November 1st, 2010
Right now you may be asking yourself, “Why would I need to go on an informational interview?”
As an experienced food & beverage industry professional, you may think that an informational interview would be a waste of your time. Because typically, informational interviews are associated with job seekers who are new to the employment market, or have no clear direction for their careers.
But conducted properly, even a seasoned professional can benefit from an informational interview:
- Expand your professional network
- Set yourself apart from the crowd in a competitive job market
- Gain valuable insider feedback on potential future job openings
- Sharpen interview skills that may have become a bit “rusty” from disuse
- Practice selling yourself and your personal brand
In short, this type of interview can provide you with invaluable visibility, information and practice – all in a low-stress setting.
Tips for Successful Informational Interviews
- Do your homework. It goes without saying that you’ll get out of the informational interview process what you put into it. So read industry journals and annual reports, and study operating principals, product and financial information for any company in which you’re interested – before making phone calls.
- Use your networks. Leveraging these contacts will distinguish you from entry-level job candidates, get you in front of key decision makers more quickly and make potential employers take you seriously.
- Find out how your skills will translate. If you already know how your experience will benefit a potential employer, now is the time to say so. But if you’re unsure where you might fit into a different sector of the food and beverage industry, the informational interview provides a perfect opportunity to find out.
- Be honest. Since you’re not interviewing for an available opening, be candid about your professional strengths and weaknesses, as well as career goals. If your skills, desires and priorities are not a match for a particular organization, it’s always better to find out up front. In this case, the interviewee may be able to connect you with potential employers that are more in-sync with your needs.
- Ask about next steps. If you’re intrigued by the prospects with a potential employer, take the initiative and find out the next step in being considered for an available or upcoming position. And if the connection is not there, ask if the interviewee knows anyone else with whom you should speak. But be sure to do so tactfully, so that you leave behind a positive and professional impression.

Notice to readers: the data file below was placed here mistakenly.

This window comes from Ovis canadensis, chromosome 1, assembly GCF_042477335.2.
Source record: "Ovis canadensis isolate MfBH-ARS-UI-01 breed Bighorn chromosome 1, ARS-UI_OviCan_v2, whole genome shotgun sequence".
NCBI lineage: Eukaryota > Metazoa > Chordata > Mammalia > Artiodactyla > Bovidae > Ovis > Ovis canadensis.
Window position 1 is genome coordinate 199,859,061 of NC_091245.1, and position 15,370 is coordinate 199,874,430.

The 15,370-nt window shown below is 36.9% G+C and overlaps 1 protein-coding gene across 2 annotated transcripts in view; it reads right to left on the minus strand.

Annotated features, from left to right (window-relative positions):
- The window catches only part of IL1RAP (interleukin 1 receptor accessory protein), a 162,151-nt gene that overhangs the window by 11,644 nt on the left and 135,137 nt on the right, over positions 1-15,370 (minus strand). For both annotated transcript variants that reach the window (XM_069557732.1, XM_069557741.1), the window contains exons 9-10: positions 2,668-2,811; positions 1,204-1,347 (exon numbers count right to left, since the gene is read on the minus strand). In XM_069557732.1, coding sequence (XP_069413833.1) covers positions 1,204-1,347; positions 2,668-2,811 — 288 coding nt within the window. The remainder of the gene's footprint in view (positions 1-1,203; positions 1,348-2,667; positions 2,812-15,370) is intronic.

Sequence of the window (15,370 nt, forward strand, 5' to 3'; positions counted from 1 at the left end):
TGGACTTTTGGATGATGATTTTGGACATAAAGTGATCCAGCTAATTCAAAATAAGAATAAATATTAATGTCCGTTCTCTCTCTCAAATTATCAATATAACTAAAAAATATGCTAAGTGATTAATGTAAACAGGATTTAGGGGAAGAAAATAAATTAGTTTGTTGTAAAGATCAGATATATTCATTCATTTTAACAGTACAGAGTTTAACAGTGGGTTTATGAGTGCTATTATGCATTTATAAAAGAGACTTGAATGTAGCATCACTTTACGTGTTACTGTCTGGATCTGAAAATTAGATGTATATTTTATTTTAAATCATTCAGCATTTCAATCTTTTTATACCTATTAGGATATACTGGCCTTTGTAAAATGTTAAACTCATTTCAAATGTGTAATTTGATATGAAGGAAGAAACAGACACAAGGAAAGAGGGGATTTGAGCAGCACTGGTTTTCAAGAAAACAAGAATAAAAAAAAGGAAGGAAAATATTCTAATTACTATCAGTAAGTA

A Final Thought
Informational interviews can happen anywhere and anytime – not just in the board room. So keep an open mind and seize potential opportunities whenever they present themselves, because you never know who might be helpful in your career search.
Jump Start Your Career Search with The Kinsa Group
If you’re in the market for a new job, or are just curious about what kind of professional food and beverage jobs are available right now, please call us today. As national recruiters specializing in the food & beverage industry, Kinsa Group offers a variety of excellent career opportunities.
October 11th, 2010
The Kinsa Group–a leading recruiting firm for the food and beverage industry–currently has a variety of outstanding job opportunities, including the following position:
National Accounts Manager – Food Service
Rapidly growing Midwest food manufacturer in a hot niche is looking for double-digit growth over the next three years. They have the capacity to do this in both their bakery and sauces lines of business, and want to continue to grow their meat business as well. To facilitate this growth, they have created a new position for a National Accounts Manager to call on major Foodservice National Accounts like Panera, Subway and other similar delis, etc.
Grow National Account Business at least $2 to $10 million in one year. The ideal candidate must have the wherewithal to design and execute the sales strategy to achieve this growth. The National Accounts Manager will collaborate with resources at headquarters including Marketing, R&D and Supply Chain for materials, planning, forecasting, etc.